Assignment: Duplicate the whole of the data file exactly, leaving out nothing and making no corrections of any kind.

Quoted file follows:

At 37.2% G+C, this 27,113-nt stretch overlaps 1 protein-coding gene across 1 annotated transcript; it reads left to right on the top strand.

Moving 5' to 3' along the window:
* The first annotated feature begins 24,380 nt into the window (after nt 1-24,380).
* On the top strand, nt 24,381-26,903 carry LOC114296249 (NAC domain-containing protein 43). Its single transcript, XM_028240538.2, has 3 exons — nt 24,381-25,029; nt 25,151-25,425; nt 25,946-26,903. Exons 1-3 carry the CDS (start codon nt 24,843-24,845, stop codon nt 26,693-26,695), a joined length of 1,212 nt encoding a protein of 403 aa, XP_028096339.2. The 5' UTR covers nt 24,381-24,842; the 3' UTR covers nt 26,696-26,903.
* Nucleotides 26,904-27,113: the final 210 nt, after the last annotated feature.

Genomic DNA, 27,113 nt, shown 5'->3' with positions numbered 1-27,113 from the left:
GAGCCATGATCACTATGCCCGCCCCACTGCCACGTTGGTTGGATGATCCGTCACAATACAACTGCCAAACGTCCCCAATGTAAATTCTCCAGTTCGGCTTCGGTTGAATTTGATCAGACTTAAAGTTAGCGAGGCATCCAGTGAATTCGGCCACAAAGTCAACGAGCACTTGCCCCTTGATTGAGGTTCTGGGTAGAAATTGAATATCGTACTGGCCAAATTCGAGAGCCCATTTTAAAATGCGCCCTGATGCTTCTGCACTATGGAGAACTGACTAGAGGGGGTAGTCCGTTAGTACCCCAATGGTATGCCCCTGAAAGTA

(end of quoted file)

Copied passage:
At 37.2% G+C, this 27,113-nt stretch overlaps 1 protein-coding gene across 1 annotated transcript; it reads left to right on the top strand.

Moving 5' to 3' along the window:
* The first annotated feature begins 24,380 nt into the window (after nt 1-24,380).
* On the top strand, nt 24,381-26,903 carry LOC114296249 (NAC domain-containing protein 43). Its single transcript, XM_028240538.2, has 3 exons — nt 24,381-25,029; nt 25,151-25,425; nt 25,946-26,903. Exons 1-3 carry the CDS (start codon nt 24,843-24,845, stop codon nt 26,693-26,695), a joined length of 1,212 nt encoding a protein of 403 aa, XP_028096339.2. The 5' UTR covers nt 24,381-24,842; the 3' UTR covers nt 26,696-26,903.
* Nucleotides 26,904-27,113: the final 210 nt, after the last annotated feature.

Genomic DNA, 27,113 nt, shown 5'->3' with positions numbered 1-27,113 from the left:
GAGCCATGATCACTATGCCCGCCCCACTGCCACGTTGGTTGGATGATCCGTCACAATACAACTGCCAAACGTCCCCAATGTAAATTCTCCAGTTCGGCTTCGGTTGAATTTGATCAGACTTAAAGTTAGCGAGGCATCCAGTGAATTCGGCCACAAAGTCAACGAGCACTTGCCCCTTGATTGAGGTTCTGGGTAGAAATTGAATATCGTACTGGCCAAATTCGAGAGCCCATTTTAAAATGCGCCCTGATGCTTCTGCACTATGGAGAACTGACTAGAGGGGGTAGTCCGTTAGTACCCCAATGGTATGCCCCTGAAAGTA